Local AIDS activists arrested in D.C.

Local AIDS activists arrested in D.C.

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Police in Washington, D. C., last week arrested more than two-dozen protesters, including several local activists, who were calling for federal action on numerous HIV/AIDS issues.

Twenty-six activists were arrested at the Capitol Rotunda July 9, at least five of whom are members of ACT UP Philadelphia. All of the participants were charged with unlawful assembly, disorderly conduct and loud and boisterous behavior.

The local demonstrators were part of a coalition that included members from DC Fights Back, Health Global Access Project, New York City AIDS Network and Housing Works, who sought to bring attention to several key issues affecting the national HIV/AIDS communities.

“The protest had three main goals, and they were all under the umbrella that President Obama has failed to meet the promises he made on the campaign trail to fight AIDS,” said ACT UP member Kaytee Riek, who was among those arrested.

Riek said demonstrators called on Congress, which is currently considering Obama’s fiscal-year 2010 budget proposal, to lift the federal ban on funding for needle-exchange programs and provide more funding for AIDS housing programs and global AIDS causes — actions Riek said Obama previously pledged to take but failed to include in his budget proposal.

Protesters entered the Rotunda, which was crowded with tourists, around 10 a.m., carrying a large banner and linking themselves together with a chain, chanting such slogans as “Fight global AIDS now” and “Clean needles save lives.”

“The plan was to really show Congress that we’re not going to go away quietly,” Riek said. “These are critical life-or-death issues.”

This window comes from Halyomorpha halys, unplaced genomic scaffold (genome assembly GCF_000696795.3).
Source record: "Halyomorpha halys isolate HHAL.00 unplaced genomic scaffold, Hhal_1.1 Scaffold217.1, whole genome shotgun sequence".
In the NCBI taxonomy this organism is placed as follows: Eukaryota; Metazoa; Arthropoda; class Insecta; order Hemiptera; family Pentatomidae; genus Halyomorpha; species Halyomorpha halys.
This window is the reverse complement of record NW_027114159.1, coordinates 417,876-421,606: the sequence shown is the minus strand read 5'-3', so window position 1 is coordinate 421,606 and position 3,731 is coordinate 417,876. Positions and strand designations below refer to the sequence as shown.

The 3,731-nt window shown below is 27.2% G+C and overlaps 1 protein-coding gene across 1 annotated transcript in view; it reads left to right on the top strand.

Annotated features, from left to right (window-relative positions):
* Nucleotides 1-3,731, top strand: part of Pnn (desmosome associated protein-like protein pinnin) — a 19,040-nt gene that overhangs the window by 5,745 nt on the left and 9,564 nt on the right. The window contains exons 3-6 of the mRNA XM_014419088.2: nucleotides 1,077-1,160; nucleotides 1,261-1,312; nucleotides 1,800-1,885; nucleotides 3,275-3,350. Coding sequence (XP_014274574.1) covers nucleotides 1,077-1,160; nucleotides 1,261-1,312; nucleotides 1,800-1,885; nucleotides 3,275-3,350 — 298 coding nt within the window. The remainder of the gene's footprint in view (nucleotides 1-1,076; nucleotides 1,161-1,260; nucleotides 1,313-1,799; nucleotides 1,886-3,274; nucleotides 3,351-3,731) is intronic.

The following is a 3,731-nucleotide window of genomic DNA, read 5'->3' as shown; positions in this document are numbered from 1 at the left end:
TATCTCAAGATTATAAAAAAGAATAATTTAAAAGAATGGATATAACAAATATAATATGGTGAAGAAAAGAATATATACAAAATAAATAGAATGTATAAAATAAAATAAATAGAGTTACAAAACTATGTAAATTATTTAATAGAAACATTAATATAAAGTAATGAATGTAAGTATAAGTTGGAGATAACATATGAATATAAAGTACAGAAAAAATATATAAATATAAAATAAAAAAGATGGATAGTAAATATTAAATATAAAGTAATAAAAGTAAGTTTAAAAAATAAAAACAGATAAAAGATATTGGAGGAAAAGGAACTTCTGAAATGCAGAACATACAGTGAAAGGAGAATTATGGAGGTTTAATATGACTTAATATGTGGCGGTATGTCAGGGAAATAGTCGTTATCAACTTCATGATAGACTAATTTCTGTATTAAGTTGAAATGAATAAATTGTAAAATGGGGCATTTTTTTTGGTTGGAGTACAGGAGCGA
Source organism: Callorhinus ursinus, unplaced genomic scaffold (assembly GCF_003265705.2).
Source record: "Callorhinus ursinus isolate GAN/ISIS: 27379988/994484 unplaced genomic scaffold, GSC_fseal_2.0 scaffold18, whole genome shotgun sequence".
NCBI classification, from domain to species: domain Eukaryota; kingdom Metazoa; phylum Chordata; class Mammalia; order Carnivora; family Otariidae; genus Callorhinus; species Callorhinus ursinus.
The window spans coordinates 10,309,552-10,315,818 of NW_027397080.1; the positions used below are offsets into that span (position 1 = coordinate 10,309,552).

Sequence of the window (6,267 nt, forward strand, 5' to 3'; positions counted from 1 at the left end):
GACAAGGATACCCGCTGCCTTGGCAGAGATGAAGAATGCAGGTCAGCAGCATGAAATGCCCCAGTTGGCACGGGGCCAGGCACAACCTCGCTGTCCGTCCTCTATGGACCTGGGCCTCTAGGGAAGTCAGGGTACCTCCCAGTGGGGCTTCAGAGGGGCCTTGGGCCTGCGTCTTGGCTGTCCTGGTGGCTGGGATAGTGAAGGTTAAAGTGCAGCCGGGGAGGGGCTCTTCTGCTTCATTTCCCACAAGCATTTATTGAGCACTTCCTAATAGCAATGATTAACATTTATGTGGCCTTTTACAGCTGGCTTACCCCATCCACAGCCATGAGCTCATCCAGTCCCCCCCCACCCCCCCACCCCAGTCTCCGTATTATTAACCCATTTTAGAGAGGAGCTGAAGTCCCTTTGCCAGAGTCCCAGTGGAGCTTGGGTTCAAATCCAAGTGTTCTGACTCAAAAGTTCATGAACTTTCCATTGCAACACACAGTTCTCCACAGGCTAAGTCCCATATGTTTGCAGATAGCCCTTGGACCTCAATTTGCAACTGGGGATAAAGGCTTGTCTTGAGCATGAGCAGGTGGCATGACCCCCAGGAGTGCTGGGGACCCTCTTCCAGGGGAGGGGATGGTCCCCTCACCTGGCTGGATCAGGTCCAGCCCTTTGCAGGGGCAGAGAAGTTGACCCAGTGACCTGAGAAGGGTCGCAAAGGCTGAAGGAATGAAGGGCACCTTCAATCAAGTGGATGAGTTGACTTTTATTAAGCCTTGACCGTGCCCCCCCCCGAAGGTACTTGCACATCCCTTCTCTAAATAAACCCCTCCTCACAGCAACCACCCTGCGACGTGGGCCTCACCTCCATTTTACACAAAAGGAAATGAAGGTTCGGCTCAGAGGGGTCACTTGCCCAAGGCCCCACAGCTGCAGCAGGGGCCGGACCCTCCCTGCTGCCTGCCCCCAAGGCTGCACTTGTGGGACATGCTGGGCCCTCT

ACT UP member Jose DeMarco, who was also arrested, said the demonstrators went into the protest anticipating police action.

“We were prepared to be arrested,” he said. “I guess for the police this was spontaneous, but it was very well-planned on our part.”

DeMarco said the arrests went smoothly and that those involved were released from police custody after about five hours.

The day after the demonstration, the House Subcommittee on Labor, Health and Human Services, Education and Related Agencies approved a health and education budget that omits the ban on needle-exchange funding.

DeMarco said he suspects the protest “helped that to happen and pushed it over the line.”

The bill will next go to the full Appropriations Committee, which will decide whether to send it to the House floor for a vote.

Riek said the timing of the Congressional action made the protest even more worthwhile.

“A lot of people worked for a long time on this protest and hopefully it was an important part of Congress taking this first step,” Riek said. “This was something we’ve been waiting for for many years, so it’s a pretty amazing thing for it to happen now.”

Jen Colletta can be reached at This email address is being protected from spambots. You need JavaScript enabled to view it..


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